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Alcoholism Overview

Alcoholism Overview

What Is Alcoholism?

Alcoholism occurs when the consumption of alcoholic beverages creates significant physical, mental, and emotional problems. In most cases, alcoholism will create consequences in social and family relationships or career difficulties.

Causes of Alcoholism

Alcoholism is a category of drug dependency. Alcoholism has two facets–both the physical dependence on alcohol and the psychological addiction.

Alcoholism generally occurs in two varieties, including addiction and alcohol abuse. Those who have become addicted to alcohol generally invest high levels of time, thought and money obtaining and drinking alcohol.

Physical addiction to alcohol involves:

  • Tolerance to alcohol, leading to higher amounts of alcohol becoming necessary to achieve “buzz” or inebriation.
  • Alcohol-induced sickness or physical conditions.
  • Lapses in memory (known as “blackouts”) during periods of drinking.
  • The onset of withdrawal symptoms when alcohol use ceases.

The most serious alcohol consumption generally includes “binge drinking” episodes where alcohol is consumed for lengthy periods of time in high amounts. Binge drinking can lead to a host of dangerous physical and psychological side effects. Many alcohol dependent individuals find they cannot control their addictions as time progresses. Unfortunately, there is simply no way for binge drinkers to know how much control they will be able to maintain while drinking.

Researchers have not been able to pinpoint a single common cause of alcoholism. However, most alcohol addiction experts agree that several factors may contribute to the development of alcoholism, including close family members who struggle with alcoholism. While some researchers have suggested that genetics may heighten the risk of alcoholism, no genes have been pinpointed. Contributing factors of alcoholism can include chemical imbalances, lack of coping skills, social pressures, and self-medication of traumatic, mood or depressive disorders.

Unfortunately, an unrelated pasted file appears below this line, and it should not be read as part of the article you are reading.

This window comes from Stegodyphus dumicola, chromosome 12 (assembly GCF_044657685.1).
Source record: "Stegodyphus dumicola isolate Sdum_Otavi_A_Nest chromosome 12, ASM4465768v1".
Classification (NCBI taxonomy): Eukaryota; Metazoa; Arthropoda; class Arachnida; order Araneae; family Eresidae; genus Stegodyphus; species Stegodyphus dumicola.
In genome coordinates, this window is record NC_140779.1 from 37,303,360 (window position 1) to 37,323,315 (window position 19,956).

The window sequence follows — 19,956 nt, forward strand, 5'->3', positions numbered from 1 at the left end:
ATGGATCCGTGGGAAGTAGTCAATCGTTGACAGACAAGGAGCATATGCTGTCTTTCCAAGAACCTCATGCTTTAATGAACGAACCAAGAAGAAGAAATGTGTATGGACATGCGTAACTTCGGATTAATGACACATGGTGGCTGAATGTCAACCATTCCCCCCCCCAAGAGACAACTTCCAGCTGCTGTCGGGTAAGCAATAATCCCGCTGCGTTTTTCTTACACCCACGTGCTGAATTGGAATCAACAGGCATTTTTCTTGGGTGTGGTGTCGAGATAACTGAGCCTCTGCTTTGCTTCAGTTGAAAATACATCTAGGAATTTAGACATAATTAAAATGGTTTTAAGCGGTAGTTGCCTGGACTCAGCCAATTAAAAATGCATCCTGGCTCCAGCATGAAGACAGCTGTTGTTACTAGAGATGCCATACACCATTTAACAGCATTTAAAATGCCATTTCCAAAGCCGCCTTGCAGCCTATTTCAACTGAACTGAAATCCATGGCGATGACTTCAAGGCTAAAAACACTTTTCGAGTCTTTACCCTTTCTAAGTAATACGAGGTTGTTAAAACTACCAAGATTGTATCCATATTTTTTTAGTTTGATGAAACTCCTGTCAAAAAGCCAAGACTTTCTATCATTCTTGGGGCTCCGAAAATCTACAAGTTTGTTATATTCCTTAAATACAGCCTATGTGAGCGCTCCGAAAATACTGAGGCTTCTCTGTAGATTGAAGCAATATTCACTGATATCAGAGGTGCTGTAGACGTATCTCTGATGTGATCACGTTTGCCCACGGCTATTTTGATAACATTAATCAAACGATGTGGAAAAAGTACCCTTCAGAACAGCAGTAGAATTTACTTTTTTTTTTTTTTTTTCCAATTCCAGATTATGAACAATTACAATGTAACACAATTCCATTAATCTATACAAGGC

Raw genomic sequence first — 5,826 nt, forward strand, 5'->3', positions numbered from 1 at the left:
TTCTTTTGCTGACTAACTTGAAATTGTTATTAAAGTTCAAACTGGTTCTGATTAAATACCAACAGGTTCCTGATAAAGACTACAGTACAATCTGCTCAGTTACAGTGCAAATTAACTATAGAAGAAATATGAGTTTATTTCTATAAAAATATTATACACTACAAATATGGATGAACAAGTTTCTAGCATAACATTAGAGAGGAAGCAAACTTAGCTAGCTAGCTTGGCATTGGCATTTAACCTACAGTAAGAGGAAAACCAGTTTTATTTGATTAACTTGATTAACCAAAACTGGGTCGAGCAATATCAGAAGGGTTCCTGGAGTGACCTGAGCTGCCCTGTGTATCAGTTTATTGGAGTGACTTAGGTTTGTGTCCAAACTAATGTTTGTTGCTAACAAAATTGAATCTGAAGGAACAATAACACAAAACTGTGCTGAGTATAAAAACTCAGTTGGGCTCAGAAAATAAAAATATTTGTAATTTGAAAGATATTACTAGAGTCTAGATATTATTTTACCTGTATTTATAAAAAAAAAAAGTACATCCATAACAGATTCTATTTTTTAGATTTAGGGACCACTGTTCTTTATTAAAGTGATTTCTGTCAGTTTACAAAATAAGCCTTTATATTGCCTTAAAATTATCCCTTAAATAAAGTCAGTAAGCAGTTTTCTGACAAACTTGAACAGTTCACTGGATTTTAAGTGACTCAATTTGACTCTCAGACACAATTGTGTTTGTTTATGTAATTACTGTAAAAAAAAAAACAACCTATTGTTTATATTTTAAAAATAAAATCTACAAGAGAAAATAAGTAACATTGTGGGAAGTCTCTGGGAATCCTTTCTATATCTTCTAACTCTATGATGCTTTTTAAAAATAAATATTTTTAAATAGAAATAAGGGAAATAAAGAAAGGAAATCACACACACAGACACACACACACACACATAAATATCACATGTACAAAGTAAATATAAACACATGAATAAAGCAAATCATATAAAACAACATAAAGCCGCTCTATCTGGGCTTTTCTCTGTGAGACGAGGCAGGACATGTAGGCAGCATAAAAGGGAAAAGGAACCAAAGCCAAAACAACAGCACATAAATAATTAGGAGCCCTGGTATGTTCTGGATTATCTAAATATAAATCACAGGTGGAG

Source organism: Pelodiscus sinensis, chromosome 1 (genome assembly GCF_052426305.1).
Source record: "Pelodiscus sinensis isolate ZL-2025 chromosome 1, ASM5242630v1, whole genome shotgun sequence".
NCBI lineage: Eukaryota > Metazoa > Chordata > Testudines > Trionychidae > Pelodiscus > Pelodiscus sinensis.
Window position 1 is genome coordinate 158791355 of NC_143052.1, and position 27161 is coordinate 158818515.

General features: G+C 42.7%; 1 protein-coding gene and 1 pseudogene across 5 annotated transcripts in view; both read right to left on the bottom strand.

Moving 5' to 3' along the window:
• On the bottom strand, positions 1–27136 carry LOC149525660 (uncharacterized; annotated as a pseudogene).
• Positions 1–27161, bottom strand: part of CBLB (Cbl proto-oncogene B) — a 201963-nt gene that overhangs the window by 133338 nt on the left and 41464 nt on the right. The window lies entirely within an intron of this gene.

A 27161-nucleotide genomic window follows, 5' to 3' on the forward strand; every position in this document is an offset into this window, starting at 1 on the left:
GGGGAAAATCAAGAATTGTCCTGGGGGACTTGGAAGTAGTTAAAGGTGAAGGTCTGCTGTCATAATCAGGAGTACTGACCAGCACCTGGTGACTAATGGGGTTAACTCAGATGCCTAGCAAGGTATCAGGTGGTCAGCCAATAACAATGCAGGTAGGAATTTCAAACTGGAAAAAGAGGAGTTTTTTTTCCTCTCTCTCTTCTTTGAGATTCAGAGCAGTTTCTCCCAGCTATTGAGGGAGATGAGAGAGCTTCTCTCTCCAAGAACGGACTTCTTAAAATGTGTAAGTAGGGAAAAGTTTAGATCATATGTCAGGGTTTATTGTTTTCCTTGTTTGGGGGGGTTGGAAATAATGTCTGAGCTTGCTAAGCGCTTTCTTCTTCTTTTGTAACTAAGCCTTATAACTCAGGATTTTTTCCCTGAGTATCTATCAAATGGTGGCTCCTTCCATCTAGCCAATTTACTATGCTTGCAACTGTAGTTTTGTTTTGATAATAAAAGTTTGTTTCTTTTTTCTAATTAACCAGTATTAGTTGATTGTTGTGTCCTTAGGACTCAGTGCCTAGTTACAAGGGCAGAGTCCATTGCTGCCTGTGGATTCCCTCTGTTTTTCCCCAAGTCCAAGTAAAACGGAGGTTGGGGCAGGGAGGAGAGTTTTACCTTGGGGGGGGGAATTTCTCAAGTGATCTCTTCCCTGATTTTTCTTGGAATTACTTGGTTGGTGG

Psychological factors of alcoholism may include:

  • Attempts to calm anxiety.
  • Relationship problems.
  • Depression.
  • Low self-confidence.

Social factors of alcoholism can include:

  • Ease of access to alcoholic beverages.
  • Pressure to drink at social events.
  • Society’s attitudes towards alcohol.
  • Stressful events or situations.

The epidemic of alcohol addiction and secondary problems related to drinking is on the rise. In fact, recent research shows that millions of Americans struggle with alcohol abuse, with 15% of those across the country qualifying as “problem drinkers.” Alcoholism has become widespread, with estimates of 5% to 10% of male drinkers becoming addicted to alcohol, alongside 3% to 5% of female drinkers meeting the criteria for alcoholism.

Prevention of Alcoholism & Problem Drinking

Education can make a difference in alcohol abuse and alcoholism prevention. Medical advice from physicians can positively impact the rate of alcohol abuse and dependency, as well. Throughout the U.S., alcoholism needs more resources, better management and more effective and widespread treatment.

According to The National Institute on Alcohol Abuse and Alcoholism (NIAAA), a single drink for women and two daily drinks for men should not be exceeded. “One drink” is less alcohol than often assumed by many–in fact, a single drink is a 5-oz. quantity of wine, a 12-oz. measure of beer, or liquor of any kind that measures 1 1/2 oz.



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